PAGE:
The War In My Apartment: Part One

I didn’t sleep at all last night. I’m  currently curled up on my piano bench in my pjs, trying to finish a bowl of rice and veggies. I’m contemplating my options: try to doze for a couple of hours, or make some coffee and power through. I’ll probably choose door number one. I have the feeling I’ll need it over the next few weeks.

A war has begun in my house. A war I will win at whatever cost.

Here’s how it started:

Last night I was reading on my phone in bed, as the hubby drifted off next to me. As often happens when I read in bed, time slipped by way too fast, and I suddenly realized it was 3 am. I decided to save the rest for morning, and as reached over to set down my phone, the light from the screen reflected off something on my bed. It was tiny, about the size of a seed bead, and very shiny. A bug. It looked a little like a gnat crossed with a beetle. I dispatched it quickly. A minute later, I felt something on my arm. It was another bug. I flicked the “unlock” bar on my phone to get a better look, and was stunned to see three more bugs scurrying away from the light.

No. Nope. Not okay.

I jumped up and flipped on the overhead light in time to see the three fugitives disappear off the edge of my mattress. Obviously, Jack was awake by this point, and he helped me inspect.

Ladies and gentlemen, we have bed bugs.

I am horrified. Disgusted, angry, confused, and aghast. I haven’t stopped itching since my discovery. I didn’t go back to bed, obviously (though Jack did, since he had to work this morning, poor guy), and I spent the rest of the night online, educating myself. I’m glad I did.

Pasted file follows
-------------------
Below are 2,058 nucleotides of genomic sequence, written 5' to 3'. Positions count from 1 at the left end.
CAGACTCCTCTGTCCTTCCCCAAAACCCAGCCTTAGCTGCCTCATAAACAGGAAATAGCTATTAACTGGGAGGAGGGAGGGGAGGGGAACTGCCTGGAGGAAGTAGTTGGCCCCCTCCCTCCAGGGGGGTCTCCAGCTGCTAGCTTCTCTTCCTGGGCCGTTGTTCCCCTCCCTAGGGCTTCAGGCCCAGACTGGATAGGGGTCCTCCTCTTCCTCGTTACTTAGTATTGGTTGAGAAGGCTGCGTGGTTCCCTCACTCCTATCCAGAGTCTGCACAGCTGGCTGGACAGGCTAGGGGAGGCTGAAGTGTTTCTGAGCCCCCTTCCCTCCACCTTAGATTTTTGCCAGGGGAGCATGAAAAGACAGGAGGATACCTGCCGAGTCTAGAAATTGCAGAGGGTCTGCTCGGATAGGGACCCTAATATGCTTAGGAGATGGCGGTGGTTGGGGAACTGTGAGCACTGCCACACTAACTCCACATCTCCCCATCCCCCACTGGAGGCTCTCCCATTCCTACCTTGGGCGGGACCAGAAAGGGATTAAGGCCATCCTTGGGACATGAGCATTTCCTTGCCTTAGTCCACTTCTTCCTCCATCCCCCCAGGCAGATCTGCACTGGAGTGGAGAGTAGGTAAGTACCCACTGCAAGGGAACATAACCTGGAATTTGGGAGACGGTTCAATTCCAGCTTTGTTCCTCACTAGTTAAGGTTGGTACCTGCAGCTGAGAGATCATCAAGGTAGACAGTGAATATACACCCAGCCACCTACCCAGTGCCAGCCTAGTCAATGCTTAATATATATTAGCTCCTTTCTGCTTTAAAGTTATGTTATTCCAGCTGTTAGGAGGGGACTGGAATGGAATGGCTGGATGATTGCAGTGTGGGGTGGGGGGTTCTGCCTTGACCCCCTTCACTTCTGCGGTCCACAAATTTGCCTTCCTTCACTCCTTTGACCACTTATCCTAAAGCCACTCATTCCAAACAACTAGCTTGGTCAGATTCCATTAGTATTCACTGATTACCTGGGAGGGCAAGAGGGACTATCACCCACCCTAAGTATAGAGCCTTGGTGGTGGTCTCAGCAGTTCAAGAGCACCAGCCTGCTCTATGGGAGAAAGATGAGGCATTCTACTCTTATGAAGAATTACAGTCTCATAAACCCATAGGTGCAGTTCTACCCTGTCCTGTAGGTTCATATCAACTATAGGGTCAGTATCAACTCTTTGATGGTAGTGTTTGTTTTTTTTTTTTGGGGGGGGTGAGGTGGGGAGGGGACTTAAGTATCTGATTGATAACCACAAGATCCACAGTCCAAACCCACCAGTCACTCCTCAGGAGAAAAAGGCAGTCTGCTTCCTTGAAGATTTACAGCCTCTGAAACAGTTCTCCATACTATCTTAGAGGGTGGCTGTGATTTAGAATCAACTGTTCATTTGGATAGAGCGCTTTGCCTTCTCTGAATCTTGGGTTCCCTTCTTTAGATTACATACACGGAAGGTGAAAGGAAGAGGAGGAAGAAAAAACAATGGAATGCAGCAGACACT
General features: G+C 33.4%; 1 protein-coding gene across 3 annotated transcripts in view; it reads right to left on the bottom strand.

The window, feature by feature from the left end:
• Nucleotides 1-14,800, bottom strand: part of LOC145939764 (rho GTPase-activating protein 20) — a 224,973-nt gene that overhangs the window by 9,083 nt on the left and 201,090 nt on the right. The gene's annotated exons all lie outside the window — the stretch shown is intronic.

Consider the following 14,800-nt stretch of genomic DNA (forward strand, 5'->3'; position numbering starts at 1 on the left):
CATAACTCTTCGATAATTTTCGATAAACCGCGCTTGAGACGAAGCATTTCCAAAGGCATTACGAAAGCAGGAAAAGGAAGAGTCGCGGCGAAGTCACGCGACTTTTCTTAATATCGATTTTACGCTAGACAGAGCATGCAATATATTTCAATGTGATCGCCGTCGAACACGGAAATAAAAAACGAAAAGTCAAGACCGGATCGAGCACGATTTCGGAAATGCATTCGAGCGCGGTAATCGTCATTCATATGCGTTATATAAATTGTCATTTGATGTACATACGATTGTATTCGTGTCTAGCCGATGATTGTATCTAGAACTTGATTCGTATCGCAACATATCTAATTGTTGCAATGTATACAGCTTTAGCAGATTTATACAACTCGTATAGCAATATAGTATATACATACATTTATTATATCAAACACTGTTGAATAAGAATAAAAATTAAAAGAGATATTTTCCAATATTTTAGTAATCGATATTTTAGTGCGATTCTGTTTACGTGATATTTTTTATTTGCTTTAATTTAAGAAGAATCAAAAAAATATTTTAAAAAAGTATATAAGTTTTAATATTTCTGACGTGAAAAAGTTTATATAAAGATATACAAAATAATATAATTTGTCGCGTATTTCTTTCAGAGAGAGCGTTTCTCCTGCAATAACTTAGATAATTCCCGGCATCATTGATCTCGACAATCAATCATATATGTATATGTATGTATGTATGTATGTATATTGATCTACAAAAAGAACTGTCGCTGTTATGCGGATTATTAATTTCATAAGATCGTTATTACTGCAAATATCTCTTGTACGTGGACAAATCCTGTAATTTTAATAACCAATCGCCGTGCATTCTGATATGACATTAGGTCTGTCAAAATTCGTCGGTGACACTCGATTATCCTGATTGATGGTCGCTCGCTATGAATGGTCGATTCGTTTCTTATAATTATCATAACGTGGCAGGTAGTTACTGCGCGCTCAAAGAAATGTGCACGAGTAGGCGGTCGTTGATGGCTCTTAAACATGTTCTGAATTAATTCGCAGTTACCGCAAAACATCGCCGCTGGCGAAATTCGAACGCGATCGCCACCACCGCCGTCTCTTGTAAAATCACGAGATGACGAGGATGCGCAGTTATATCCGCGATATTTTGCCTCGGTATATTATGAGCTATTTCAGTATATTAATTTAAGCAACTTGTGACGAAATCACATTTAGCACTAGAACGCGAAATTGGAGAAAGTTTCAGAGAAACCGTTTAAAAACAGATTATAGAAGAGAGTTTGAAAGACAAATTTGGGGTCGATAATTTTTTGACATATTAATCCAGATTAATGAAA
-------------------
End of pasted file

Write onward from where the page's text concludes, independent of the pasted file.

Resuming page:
Here are some helpful things I learned about my new enemies:

  1. They aren’t here because I’m dirty. This one is extremely important to me. We are very, very clean people. We’re minimalists, so we have almost no clutter, and I clean, vacuum, do laundry, etc on a daily basis. Turns out that bed bugs aren’t attracted to filth. They don’t eat crumbs and garbage like roaches or ants. They’re attracted to the sweet, sweet blood in my body. Yup. Like vampires, they vant to suck my blood. (*shudder*) But at least I can rest easy knowing that they aren’t my fault.
  2. They aren’t dangerous. Unlike their “psychological sisters” (a specially-coined term which here means “other bugs we group with bed bugs in our minds”), they do not carry disease or inflict any sort of affliction. The worst reaction you’ll get from a bed bug’s bite is an annoying welt like a mosquito bite. Interestingly, Jack and I haven’t been bitten at all, as far as we can tell (thank you, Jesus.) Usually bites are the first tip-off that you have the pests at all, so it was providential that I happened to be awake for their nightly feeding.